Yet for those who overdo it with too many trips to their favorite burger joint, there’s good news. You can likely reverse the damage to your liver and other vital organs if you simply give up the unhealthy lifestyle, according to a leading liver specialist at Saint Louis University who conducted a similar study with mice.
“There’s strong evidence now that a fast-food type of diet – high in fat and sugar, the kind of diet many Americans subsist on – can cause significant damage to your liver and have extremely serious consequences for your health,” says Brent Tetri, M.D., professor of internal medicine at the Saint Louis University Liver Center and one of the country’s leading experts on non-alcoholic fatty liver disease....
Particularly alarming, says Tetri, is that physicians are starting to see children and teenagers with cirrhosis, a serious liver disease once seen mostly in adults with a history of alcohol abuse or hepatitis C. Tetri suspects this is because many kids today eat far too much fast food or junk food and get far too little exercise – the kind of behaviors that can lead to liver damage.
For adults and children who’ve repeatedly indulged in fast food, Tetri urges four key steps to help reverse the damage they’ve done to their liver.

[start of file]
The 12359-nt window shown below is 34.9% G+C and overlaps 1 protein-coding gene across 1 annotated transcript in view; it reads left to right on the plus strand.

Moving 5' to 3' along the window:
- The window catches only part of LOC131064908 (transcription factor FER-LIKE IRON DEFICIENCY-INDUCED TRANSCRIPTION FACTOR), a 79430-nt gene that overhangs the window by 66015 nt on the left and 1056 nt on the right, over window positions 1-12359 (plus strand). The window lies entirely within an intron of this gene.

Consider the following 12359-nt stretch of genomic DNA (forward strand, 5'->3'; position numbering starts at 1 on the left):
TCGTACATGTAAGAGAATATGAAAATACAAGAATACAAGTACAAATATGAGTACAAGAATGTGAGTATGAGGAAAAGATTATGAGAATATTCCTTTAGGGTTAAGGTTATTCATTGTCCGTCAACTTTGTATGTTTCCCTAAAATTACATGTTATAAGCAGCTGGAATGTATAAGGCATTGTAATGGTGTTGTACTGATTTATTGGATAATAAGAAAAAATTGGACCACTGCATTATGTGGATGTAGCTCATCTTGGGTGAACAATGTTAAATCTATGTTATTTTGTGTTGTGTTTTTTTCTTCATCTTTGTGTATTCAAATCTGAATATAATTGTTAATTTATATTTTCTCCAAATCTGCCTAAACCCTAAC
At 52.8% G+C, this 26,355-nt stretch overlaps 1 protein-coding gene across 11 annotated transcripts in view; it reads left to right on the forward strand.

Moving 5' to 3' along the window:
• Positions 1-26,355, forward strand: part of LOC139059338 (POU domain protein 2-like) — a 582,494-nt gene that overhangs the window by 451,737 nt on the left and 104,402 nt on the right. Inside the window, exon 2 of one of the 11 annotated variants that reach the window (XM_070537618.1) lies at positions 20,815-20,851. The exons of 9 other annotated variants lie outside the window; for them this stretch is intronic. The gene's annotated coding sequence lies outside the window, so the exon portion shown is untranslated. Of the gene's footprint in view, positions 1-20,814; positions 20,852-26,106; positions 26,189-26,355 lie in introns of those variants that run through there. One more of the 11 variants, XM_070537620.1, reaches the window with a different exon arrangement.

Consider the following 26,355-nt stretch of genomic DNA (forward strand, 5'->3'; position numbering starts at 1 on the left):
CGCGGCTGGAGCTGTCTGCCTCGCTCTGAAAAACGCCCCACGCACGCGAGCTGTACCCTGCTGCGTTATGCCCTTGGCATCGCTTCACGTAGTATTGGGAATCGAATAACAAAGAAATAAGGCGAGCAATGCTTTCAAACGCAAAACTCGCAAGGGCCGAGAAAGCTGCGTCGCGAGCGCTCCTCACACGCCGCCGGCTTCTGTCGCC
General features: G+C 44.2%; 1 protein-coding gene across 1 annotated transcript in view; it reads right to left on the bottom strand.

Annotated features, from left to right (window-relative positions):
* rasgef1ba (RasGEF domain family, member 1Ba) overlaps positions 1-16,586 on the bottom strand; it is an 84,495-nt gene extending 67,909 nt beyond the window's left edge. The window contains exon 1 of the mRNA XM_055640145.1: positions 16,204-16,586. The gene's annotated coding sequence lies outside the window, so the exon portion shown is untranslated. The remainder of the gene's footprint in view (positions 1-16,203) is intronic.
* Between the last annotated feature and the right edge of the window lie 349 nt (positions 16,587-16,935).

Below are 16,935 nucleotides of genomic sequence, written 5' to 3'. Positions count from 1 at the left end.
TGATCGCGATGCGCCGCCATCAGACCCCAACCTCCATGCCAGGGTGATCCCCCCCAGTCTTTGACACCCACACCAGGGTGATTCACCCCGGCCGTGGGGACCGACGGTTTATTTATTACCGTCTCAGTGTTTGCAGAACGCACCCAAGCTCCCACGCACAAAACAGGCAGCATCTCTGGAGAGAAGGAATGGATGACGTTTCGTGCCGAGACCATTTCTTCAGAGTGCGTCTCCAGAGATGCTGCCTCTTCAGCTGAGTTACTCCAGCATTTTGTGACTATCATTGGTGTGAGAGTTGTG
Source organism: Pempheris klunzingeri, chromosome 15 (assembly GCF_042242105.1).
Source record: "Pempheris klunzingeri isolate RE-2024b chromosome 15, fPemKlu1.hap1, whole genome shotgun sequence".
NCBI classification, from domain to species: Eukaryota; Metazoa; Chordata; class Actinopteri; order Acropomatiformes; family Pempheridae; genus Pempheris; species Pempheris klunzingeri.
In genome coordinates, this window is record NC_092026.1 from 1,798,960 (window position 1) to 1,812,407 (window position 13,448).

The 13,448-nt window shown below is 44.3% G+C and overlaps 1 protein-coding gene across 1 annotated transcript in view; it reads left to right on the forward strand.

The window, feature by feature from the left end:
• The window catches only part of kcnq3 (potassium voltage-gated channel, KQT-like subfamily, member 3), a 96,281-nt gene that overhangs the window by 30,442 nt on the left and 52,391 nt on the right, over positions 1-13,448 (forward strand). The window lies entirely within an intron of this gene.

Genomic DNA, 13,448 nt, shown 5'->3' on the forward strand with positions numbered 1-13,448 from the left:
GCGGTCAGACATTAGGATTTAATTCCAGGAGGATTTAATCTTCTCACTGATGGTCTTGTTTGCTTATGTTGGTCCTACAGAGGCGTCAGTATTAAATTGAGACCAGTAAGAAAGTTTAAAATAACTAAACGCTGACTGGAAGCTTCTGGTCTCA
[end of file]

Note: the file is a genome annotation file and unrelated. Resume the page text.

- 1. Limit yourself to no more than one fast-food meal a week. For some people, that’s going to be a major downshift. But for the sake of your health, a visit to a fast-food restaurant should be considered a treat – not a regular event.
- 2. When you do eat fast food, eat as healthfully as possible. Try the burger without mayo and cheese, and avoid fries and sugary soft drinks. Better yet, go for a grilled chicken sandwich, a salad with a lower-fat dressing and bottled water or a diet soft drink.
- 3. Get active. If you don’t already exercise at least three times a week, start now. Regular exercise helps keep your weight down and helps your body better metabolize and process the food you eat.
- 4. Ask your doctor to do a blood test to check your level of liver enzymes, a key measure of the health of your liver. Many doctors now order test this routinely when doing blood work on adults, but kids who eat a lot of fast food especially need to have their liver enzymes checked.